It was because others stopped caring, I think, that led to the fight. “And if the boys want to fight, you better let ‘em.”—“The Boys Are Back in Town.” I love that song, but it saddens me it fits here.


When I jumped into the middle of the fight at the end of lunch on Wednesday—I think it was Wednesday—I caught flashes of what others were doing: screaming at students to “Get to class NOW!” Reminded me of Kevin Bacon’s Chip in “Animal House” yelling “Remain calm. All is well.” There were flashes of administrators with hands on hips, attempting to quell the crowd with gazes of steel. I heard there were other incidents occurring in the quad, but I couldn’t really afford to look around too much. I knew the school police were involved, heard the command, “I need everyone who isn’t a police officer OF THE RADIO NOW!”


When the two combatants were subdued, they were led off by one school police officer. I trailed along behind. Mat told me, “You called it.” And that’s when it hit me. The kids KNOW that the school is in chaos. When I can hear a Charlie’s radio barking contradictory orders from administrators and a have the Charlie holding the radio at me and silently looking on, things are out of control. When an administrator doesn’t seem to help break things up in the fight, but can confront the combatants after they are handcuffed, things are getting out of control. Why would little thugs respect that?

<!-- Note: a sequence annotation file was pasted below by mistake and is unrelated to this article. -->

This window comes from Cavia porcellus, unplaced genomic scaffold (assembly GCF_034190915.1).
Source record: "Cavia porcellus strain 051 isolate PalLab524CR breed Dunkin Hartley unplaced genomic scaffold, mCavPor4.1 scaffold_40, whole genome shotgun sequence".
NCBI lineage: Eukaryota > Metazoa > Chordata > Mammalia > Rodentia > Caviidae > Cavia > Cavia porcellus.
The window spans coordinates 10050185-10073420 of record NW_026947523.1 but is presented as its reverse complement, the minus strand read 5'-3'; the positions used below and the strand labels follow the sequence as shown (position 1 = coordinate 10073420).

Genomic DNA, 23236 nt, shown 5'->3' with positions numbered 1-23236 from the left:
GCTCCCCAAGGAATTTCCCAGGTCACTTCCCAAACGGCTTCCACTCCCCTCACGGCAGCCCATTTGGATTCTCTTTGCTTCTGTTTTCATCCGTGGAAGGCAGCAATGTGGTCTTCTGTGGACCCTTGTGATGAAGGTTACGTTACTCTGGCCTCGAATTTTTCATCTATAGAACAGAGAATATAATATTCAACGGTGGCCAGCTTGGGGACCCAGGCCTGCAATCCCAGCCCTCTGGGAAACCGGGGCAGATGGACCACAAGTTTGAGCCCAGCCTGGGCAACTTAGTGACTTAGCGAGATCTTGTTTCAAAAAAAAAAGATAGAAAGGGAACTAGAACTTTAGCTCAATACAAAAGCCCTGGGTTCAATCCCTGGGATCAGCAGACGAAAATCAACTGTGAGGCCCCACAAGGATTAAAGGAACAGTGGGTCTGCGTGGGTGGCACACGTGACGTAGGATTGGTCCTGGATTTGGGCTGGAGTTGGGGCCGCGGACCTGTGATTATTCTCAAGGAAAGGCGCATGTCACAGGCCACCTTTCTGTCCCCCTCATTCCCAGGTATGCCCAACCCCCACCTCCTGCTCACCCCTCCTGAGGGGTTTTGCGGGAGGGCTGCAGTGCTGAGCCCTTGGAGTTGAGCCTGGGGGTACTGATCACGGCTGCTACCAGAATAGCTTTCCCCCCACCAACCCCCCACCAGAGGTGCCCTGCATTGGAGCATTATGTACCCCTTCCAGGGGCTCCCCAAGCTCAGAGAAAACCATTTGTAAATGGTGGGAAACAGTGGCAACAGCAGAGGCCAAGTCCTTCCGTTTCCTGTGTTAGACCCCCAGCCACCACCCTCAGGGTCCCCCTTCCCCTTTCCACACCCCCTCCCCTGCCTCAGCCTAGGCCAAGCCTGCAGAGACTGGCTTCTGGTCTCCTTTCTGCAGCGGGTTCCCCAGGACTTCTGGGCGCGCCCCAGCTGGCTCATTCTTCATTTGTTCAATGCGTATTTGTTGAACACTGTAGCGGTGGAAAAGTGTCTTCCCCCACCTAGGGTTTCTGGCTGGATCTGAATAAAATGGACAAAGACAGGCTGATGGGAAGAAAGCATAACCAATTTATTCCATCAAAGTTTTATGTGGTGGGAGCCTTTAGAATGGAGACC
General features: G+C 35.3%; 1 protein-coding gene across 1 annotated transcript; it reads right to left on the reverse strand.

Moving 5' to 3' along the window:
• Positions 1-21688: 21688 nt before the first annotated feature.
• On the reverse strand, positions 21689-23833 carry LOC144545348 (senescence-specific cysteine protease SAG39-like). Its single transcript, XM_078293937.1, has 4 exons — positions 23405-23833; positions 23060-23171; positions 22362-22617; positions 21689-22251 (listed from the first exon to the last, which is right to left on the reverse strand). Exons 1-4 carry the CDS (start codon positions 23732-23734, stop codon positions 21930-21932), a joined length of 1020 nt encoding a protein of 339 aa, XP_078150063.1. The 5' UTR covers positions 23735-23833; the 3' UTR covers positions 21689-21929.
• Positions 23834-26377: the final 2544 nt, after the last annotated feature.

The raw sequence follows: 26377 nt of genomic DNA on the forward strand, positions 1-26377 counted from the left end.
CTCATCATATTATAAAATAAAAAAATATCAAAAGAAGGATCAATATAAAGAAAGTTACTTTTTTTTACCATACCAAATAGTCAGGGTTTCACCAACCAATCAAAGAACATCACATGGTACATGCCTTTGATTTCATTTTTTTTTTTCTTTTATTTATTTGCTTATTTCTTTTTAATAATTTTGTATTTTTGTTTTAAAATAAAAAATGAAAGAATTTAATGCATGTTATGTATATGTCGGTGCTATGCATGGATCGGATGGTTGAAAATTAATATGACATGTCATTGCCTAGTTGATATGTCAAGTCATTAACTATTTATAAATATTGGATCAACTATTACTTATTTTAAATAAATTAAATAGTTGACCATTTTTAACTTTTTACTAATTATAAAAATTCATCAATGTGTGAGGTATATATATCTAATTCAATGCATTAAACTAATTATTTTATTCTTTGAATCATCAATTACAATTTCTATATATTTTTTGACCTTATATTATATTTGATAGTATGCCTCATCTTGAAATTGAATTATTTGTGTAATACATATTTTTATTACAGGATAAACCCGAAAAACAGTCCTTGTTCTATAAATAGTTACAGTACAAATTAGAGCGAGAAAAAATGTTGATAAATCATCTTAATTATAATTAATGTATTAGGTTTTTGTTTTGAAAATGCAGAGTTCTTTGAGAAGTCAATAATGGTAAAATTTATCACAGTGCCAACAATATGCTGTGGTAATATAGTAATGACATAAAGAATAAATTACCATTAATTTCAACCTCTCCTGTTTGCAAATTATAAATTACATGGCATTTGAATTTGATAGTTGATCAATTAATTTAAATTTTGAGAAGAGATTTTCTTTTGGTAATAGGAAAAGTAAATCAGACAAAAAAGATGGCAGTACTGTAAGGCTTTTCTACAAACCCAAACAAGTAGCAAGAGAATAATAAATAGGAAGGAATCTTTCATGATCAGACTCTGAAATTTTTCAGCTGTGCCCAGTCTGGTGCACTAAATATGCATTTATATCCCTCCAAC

And when a little punk talks tough, then whines about his face, then glares at me and announces to a room full of school police officers, “You don’t know who you’re messing with,” we are in trouble. When a good kid gets moved to another school rather than the gangbangers who were sweating him and mad-dogging others in the quad, which I found out that same day, we are in dire straits.


So, is the plan to just let them run amok (crap, I’ve got Sarah Jessica Parker as a witch in some forgettable movie burbling, “Amok, amok, amok, amok”), and blame the behavior on the bad Fremont teachers, hoping everything will be under control as soon as the new year starts, with kids having freshly-scrubbed faces in new uniforms. For the sake of the kids, I hope they can pull things back under control. But how long will it take? And how many other good kids will get shipped to other schools rather than getting too many black marks for OT-ing too many thugs? When are the good kids going to be protected?


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    Chuck Olynyk is a Social Studies teacher who saw the effects of reconstitution upon John C. Fremont High in Los Angeles. These are reposting of his original blogs from the Save Fremont website.


    August 2010